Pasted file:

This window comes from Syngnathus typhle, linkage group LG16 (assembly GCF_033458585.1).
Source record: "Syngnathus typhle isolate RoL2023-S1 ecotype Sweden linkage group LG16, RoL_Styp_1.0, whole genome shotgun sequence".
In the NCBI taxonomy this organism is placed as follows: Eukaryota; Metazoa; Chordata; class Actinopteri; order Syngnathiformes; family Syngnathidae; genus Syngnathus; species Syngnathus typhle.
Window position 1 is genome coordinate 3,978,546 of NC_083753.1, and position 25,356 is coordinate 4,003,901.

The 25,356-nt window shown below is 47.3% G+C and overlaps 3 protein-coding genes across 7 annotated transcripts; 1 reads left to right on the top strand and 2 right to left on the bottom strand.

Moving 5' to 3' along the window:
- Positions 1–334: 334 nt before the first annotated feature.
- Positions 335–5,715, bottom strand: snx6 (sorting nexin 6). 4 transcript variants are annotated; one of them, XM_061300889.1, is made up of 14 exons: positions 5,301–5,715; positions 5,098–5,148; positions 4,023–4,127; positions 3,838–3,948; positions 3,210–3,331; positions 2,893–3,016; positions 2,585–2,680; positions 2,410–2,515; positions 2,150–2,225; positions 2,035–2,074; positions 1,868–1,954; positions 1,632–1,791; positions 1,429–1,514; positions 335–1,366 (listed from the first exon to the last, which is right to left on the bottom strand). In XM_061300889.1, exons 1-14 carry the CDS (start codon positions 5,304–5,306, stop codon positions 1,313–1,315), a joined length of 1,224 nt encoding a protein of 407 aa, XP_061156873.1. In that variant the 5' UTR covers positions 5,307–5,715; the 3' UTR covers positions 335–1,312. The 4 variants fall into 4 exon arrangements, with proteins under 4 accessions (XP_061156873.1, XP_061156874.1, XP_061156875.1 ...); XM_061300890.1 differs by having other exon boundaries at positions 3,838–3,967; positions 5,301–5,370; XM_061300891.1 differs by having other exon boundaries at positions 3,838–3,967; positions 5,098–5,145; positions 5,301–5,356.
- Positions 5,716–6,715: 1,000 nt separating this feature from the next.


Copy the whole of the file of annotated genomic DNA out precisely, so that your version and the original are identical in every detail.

This window comes from Syngnathus typhle, linkage group LG16 (assembly GCF_033458585.1).
Source record: "Syngnathus typhle isolate RoL2023-S1 ecotype Sweden linkage group LG16, RoL_Styp_1.0, whole genome shotgun sequence".
In the NCBI taxonomy this organism is placed as follows: Eukaryota; Metazoa; Chordata; class Actinopteri; order Syngnathiformes; family Syngnathidae; genus Syngnathus; species Syngnathus typhle.
Window position 1 is genome coordinate 3,978,546 of NC_083753.1, and position 25,356 is coordinate 4,003,901.

The 25,356-nt window shown below is 47.3% G+C and overlaps 3 protein-coding genes across 7 annotated transcripts; 1 reads left to right on the top strand and 2 right to left on the bottom strand.

Moving 5' to 3' along the window:
- Positions 1–334: 334 nt before the first annotated feature.
- Positions 335–5,715, bottom strand: snx6 (sorting nexin 6). 4 transcript variants are annotated; one of them, XM_061300889.1, is made up of 14 exons: positions 5,301–5,715; positions 5,098–5,148; positions 4,023–4,127; positions 3,838–3,948; positions 3,210–3,331; positions 2,893–3,016; positions 2,585–2,680; positions 2,410–2,515; positions 2,150–2,225; positions 2,035–2,074; positions 1,868–1,954; positions 1,632–1,791; positions 1,429–1,514; positions 335–1,366 (listed from the first exon to the last, which is right to left on the bottom strand). In XM_061300889.1, exons 1-14 carry the CDS (start codon positions 5,304–5,306, stop codon positions 1,313–1,315), a joined length of 1,224 nt encoding a protein of 407 aa, XP_061156873.1. In that variant the 5' UTR covers positions 5,307–5,715; the 3' UTR covers positions 335–1,312. The 4 variants fall into 4 exon arrangements, with proteins under 4 accessions (XP_061156873.1, XP_061156874.1, XP_061156875.1 ...); XM_061300890.1 differs by having other exon boundaries at positions 3,838–3,967; positions 5,301–5,370; XM_061300891.1 differs by having other exon boundaries at positions 3,838–3,967; positions 5,098–5,145; positions 5,301–5,356.
- Positions 5,716–6,715: 1,000 nt separating this feature from the next.